This week's memo arrives courtesy Dr. Katherine O’Brien, a postdoctoral fellow at OSU and the community outreach specialist for the Museum of Biological Diversity.
In the stretch between Halloween and Thanksgiving, fall is in full swing. Despite the characteristically grey weather this is my favorite time of year watching chemistry play out on leaves all across the city. As leaves stop producing chlorophyll as the days have been getting shorter, this shows the other pigments in a leaf like yellow (xanthophyll), orange (carotene), and red (anthocyanin).
If you want to see these underlying colors in leaves that have not changed, you can! All you need are some leaves (spinach works great), rubbing alcohol, a white coffee filter, a pie plate, pencil, a glass, and some plastic wrap. Okay, ready for some home science?!?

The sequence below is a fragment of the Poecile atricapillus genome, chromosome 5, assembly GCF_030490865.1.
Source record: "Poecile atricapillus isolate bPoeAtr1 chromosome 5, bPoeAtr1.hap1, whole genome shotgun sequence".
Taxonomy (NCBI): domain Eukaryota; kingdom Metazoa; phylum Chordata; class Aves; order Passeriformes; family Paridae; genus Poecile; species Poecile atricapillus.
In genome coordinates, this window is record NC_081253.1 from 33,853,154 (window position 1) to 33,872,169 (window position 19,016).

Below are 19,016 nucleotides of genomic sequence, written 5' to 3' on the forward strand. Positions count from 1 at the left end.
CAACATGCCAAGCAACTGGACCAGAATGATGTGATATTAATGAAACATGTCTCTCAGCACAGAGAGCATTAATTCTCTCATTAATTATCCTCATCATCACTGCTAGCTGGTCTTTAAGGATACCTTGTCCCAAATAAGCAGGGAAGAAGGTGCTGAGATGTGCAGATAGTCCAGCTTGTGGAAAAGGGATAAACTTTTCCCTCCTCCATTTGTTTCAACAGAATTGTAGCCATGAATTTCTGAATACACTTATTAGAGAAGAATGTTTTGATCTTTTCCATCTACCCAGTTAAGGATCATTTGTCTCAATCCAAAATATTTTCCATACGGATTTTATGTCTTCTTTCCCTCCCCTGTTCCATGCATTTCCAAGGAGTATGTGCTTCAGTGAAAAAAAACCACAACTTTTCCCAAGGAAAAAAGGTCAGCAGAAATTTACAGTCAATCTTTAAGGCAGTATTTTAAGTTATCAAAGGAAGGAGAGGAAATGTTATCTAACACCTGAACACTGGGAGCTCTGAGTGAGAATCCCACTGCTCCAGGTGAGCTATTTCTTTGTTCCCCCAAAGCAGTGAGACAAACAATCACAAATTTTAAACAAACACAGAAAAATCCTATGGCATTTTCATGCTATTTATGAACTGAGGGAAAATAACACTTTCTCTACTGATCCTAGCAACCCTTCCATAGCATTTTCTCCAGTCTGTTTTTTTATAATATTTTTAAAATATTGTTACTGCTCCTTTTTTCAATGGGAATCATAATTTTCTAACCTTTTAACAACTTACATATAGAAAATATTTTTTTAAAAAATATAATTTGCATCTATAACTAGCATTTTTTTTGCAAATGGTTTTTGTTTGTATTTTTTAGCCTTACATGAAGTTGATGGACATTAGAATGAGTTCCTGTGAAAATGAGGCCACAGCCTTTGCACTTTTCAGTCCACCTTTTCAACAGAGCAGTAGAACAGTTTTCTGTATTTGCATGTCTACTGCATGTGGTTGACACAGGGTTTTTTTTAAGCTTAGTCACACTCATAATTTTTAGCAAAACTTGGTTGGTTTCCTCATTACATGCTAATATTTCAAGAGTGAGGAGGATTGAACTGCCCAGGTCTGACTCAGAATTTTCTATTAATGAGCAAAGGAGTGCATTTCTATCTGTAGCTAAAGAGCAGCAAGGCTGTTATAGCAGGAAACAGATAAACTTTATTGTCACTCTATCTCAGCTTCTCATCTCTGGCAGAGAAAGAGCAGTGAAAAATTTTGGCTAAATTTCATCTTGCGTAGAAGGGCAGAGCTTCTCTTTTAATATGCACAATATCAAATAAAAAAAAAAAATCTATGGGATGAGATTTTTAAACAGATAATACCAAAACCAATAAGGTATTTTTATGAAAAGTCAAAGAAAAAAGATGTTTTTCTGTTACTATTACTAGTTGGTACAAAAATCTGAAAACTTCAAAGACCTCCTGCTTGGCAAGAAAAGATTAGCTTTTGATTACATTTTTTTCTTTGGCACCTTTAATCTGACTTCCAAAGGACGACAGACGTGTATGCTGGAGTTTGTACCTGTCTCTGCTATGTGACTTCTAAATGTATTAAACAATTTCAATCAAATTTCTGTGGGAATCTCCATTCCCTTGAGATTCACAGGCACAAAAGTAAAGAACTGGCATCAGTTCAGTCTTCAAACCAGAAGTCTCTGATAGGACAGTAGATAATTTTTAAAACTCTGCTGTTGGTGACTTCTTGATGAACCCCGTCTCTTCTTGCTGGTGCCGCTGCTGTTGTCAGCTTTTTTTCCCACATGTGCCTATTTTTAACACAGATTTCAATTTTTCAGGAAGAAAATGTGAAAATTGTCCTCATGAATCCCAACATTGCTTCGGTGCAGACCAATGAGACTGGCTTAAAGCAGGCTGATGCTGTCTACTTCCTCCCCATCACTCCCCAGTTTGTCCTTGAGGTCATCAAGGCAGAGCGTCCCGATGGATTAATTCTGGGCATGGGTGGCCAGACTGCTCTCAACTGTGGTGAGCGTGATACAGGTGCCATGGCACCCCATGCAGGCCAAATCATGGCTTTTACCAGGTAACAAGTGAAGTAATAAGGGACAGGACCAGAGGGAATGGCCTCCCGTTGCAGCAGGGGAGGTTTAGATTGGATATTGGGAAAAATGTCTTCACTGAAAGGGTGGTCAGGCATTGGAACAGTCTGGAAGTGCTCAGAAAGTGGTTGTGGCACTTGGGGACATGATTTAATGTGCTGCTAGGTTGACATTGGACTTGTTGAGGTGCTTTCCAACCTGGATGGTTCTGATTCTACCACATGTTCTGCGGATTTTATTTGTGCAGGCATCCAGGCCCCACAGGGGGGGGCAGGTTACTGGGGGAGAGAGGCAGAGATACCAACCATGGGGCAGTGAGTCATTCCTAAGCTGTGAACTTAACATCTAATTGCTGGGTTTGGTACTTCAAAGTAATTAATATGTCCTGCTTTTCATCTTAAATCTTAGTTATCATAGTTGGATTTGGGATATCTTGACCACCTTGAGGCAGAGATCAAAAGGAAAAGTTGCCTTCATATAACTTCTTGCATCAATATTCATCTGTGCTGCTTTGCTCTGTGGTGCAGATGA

1) Tear up the leaf and place it in the glass with enough rubbing alcohol to cover the leaves.
2) Cover the glass with the plastic wrap - this keeps the alcohol from evaporating.
3) Fill the pie plate with warm water and place the glass in the water for 30 minutes so that the alcohol becomes green.
4) Cut the paper filter into strips and tape them to your pencil.
5) Suspend the filter so it is just touching the liquid- set aside for 30-90 min.
What you will see are the pigments that are inside the leaf being masked by the green (chlorophyll) and a large strip of green pigment.